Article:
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How to photograph Disabled people getting active

This guide produced with Centre for Ageing Better offers simple tips for anyone looking to photograph Disabled people getting active.

Created with Centre for Ageing Better

As our other guide explained, images and pictures are so important. We can all agree that these days, photos and film are essential for sharing the good work we do. However, there’s more to taking good photos than lighting.

This guide will give you a simplified overview of what you need to know to produce fantastic photos of your users.

An older white man is pictured smiling during a walk across a grassy park. They are wearing a large brown walking jacket.
A participant of a walking group with Bowlee Community Association

Getting consent

It is important to remember that photos and videos are personal data and, consequently, subject to the General Data Protection Regulation (GDPR). At its core, these regulations are all about transparency, responsibility and consent.

We recommend that gathering consent happens before you take any photos. You can create consent forms which set out not just why you are taking pictures and how you will use them but also explain the storage and use of material, with a reasonable expiry date. (Do remember that consent forms are personal information, meaning GDPR also applies to consent forms.) You can learn more about these forms on the Charity Comms website.

Consent should be fully informed, specific to the use, freely given by those you photograph and unambiguous. The form is not enough. Anyone who has their photo taken must understand what they’re signing up for. It’s important to talk it through and provide clear information on how data is kept and used in plain, easy-to-understand language. Illustrations and examples can be very helpful as well to give more context.

If you are commissioning a photographer rather than taking the photos yourselves, we recommend you, as the organisation, create your own consent forms and ensure that your photographer shares them with anyone who is photographed. As the commissioning organisation, you should make sure that you keep the forms once they are signed.

If you are taking your own pictures, you can learn more about the basics of photography on the Charity Communications website.

Taking honest images

Now that you’ve successfully gathered consent, you or the photographer you commission can set about taking photos of your users. We know through our extensive work with Disabled people, that too many photos taken of us rely on outdated, or lazy stereotypes.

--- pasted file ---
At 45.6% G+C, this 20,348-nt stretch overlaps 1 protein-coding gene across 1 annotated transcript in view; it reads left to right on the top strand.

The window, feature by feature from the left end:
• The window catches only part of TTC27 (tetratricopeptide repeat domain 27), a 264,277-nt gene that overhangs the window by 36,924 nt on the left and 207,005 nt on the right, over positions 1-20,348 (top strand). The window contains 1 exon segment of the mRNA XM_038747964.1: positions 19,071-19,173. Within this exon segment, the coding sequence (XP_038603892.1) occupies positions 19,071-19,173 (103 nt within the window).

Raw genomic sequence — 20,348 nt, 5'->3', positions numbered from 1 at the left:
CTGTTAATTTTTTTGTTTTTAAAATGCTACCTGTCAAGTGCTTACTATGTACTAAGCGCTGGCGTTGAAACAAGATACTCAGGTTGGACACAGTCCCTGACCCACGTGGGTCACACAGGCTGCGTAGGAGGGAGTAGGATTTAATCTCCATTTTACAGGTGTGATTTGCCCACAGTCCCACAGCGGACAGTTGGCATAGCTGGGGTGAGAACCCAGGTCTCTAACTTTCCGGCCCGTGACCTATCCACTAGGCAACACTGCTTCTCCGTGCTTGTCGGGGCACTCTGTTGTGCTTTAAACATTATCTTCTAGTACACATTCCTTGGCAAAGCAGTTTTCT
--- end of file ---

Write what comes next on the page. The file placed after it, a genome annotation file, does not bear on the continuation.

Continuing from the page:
As explained in our previous guide, taking new photos is a chance for your organisation to address this barrier.

As part of our own Picture Yourself Active campaign we worked with our Get Yourself Active Sounding Board Group, which consists of Disabled people with lived experience to create a list of Dos and Don’ts for photographing Disabled people getting active.


  • Capture images of Disabled people getting active independently.
  • Take photographs of the range of scenarios around getting active. For instance, not only the activity itself but meeting and socialising as a group before the activity takes place.
  • Use realistic portrayals. Not everyone is a Paralympian.
  • Photograph a diverse range of people to ensure an accurate representation of the population – this includes showing a range of impairments, genders, ethnicities, ages etc.
  • Think about the context and what your photo is being used to portray.
  • Work with participants to make everyone feel as happy and comfortable as possible.


  • Avoid capturing images that rely on and reinforce negative stereotypes. Not only are these offensive but they indicate that we should see older Disabled people as the object of our pity. Examples of this could be “the hand on the shoulder image”, or a wheelchair user being pushed around by a support worker.
  • Don’t portray Disabled people getting active in dishonest ways – if someone requires assistance, then capture that moment. If someone can perform their chosen activity independently, then be true to that.
  • Avoid being condescending – Everyone deserves to get active in ways that suit them. So anything required to support that is good and should be celebrated.

We created this guide as part of our Picture Yourself Active campaign. Together with the Centre for Ageing Better, we have taken big steps to provide more accurate resources for everyone. We published over 300 photos of older Disabled people getting active.

In making them free and publicly available, we hope everyone takes the time to pause and reflect on their choice of images depicting older Disabled people.

You can learn more about Picture Yourself Active on our projects page.

Next Steps

We want to work with you!

We want to help organisations reduce the negative impacts of Covid-19 and address any widening inequalities in participation rates in sport and physical activity.

Learn more in our Together Fund hub

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